OpenAccess, Social Media, Virtual Communities

Defend the Free and Open Internet NOW! #NetNeutrality

It’s time we defend the free and open Internet we know and love!

This Wednesday, July 12, 2017 you may witness what the future of the Internet will be like if the Federal Communications Committee (FCC) kills net neutrality. You will see a variety of online providers contribute to the BattleForTheInternet.com  by showing what a lack of neutrality online would be like uploading websites slowly, blocking domains, and requiring you to “pay to play” for access to certain areas of the web.

The fight to maintain “Title II” of the Communications Act and save net neutrality is NOT A TECHNOLOGY or WEB-ONLY protest. This is about access to information, free exchange of knowledge, and fair interactions online. Web neutrality impacts our civil rights and without this, we might see the “haves” and the “have-nots” in our online society as well. We need to protect these voices, spaces, and digital places for all.

“The Internet has thrived precisely because of net neutrality. It’s what makes it so vibrant and innovative—a place for creativity, free expression, and exchange of ideas. Without net neutrality, the Internet will become more like Cable TV, where the content you see is what your provider puts in front of you.”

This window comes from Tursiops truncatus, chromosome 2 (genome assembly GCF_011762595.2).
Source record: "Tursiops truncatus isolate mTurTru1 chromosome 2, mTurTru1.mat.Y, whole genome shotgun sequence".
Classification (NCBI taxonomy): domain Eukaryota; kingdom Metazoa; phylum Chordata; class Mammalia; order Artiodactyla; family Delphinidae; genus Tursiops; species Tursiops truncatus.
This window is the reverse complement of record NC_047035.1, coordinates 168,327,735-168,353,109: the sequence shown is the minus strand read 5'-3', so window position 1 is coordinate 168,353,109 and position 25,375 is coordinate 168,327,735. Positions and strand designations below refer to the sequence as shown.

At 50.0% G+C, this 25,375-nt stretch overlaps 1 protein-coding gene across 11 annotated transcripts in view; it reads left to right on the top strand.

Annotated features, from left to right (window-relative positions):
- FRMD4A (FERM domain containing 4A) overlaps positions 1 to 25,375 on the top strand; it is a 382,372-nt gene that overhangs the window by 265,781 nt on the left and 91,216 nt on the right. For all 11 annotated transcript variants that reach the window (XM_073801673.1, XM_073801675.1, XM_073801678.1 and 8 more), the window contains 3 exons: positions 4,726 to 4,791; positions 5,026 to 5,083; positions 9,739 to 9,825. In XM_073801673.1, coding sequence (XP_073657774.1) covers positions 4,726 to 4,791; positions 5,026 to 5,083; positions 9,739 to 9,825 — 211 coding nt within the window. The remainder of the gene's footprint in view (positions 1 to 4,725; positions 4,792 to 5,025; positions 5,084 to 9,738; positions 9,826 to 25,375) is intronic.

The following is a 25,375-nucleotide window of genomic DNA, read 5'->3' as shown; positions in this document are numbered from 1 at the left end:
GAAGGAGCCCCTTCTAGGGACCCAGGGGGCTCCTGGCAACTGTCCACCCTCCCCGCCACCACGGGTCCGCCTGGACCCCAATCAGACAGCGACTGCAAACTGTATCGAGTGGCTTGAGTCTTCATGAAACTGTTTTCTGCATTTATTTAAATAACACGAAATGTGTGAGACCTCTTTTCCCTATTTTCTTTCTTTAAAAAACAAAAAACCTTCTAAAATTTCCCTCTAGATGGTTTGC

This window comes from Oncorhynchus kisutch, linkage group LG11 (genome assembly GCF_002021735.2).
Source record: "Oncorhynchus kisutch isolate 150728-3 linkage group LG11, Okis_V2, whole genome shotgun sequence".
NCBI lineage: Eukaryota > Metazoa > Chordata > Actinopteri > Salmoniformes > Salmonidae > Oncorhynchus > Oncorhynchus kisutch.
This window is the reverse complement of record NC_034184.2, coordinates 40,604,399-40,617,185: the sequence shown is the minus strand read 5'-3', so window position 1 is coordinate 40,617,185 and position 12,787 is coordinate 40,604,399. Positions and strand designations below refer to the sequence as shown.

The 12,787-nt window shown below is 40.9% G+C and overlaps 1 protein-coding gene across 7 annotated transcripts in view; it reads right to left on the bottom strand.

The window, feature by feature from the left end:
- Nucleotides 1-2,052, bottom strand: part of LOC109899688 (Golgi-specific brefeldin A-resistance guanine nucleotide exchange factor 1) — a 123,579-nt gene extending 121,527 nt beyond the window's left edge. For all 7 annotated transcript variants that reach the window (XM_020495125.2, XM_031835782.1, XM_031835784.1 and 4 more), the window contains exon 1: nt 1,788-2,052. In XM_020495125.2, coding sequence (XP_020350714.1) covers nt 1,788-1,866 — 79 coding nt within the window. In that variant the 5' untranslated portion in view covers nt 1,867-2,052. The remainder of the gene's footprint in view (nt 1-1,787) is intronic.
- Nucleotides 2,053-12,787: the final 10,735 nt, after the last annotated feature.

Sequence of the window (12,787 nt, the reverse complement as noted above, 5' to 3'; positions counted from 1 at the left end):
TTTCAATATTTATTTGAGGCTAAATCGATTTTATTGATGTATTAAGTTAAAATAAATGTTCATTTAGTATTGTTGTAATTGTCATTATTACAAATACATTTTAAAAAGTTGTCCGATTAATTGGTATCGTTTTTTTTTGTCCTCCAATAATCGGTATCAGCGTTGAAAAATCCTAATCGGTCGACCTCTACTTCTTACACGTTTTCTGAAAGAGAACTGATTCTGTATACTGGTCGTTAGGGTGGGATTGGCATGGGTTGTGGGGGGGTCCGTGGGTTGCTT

If you are just coming out from under the Internet cloud and want to learn more about WHY and HOW net neutrality can impact you and others in our society, here are a few quick guides and explainers:

Net Neutrality – Part I (June 1, 2014)

Net Neutrality – Part II (May 7, 2017)

If you have not done anything about #NetNeutrality yet — you still have time to NOW! This is where you, yes YOU, can take action my fellow, networked friend. BEFORE July 17th, be sure to TELL YOUR lawmaker to reject the FCC’s plan to kill net neutrality. DOWNLOAD a PDF file of the Following Statements to BRING to your lawmaker listed below via the FreePress

  1. The first deadline for public comments on FCC Chairman Ajit Pai’s plan to kill net neutrality rules IS on July 17, 2017.  These rules protect us from internet service providers like Comcast and Verizon from throttling, censoring, blocking, and charging extra fees online.
  2. Net neutrality is the First Amendment of the Internet. It protects our free speech in the digital age. Members of Congress must reject Chairman Pai’s plan to kill net neutrality because it will allow ISPs like Comcast and Verizon to control what we see and do online.
  3. Title II is the legal foundation for net neutrality protections. It prevents companies like Comcast, Verizon, and AT&T from forcing sites to pay special fees for access to a “fast” lane, while slowing down everyone who can’t or won’t pay.
  4. Cable Companies are pouring money into misleading lobbying efforts to convince the public that net neutrality is some kind of “government takeover of the Internet.” That’s an outright lie. Net neutrality protects our Internet freedom from corporations AND governments. No one wants politicians— or corporate monopolies— deciding what they can see and do on the internet.
  5. Net neutrality gives more people a voice than ever before. It’s what has made the Internet such a powerful platform for anyone who wasn’t given a voice or fair treatment by mainstream media.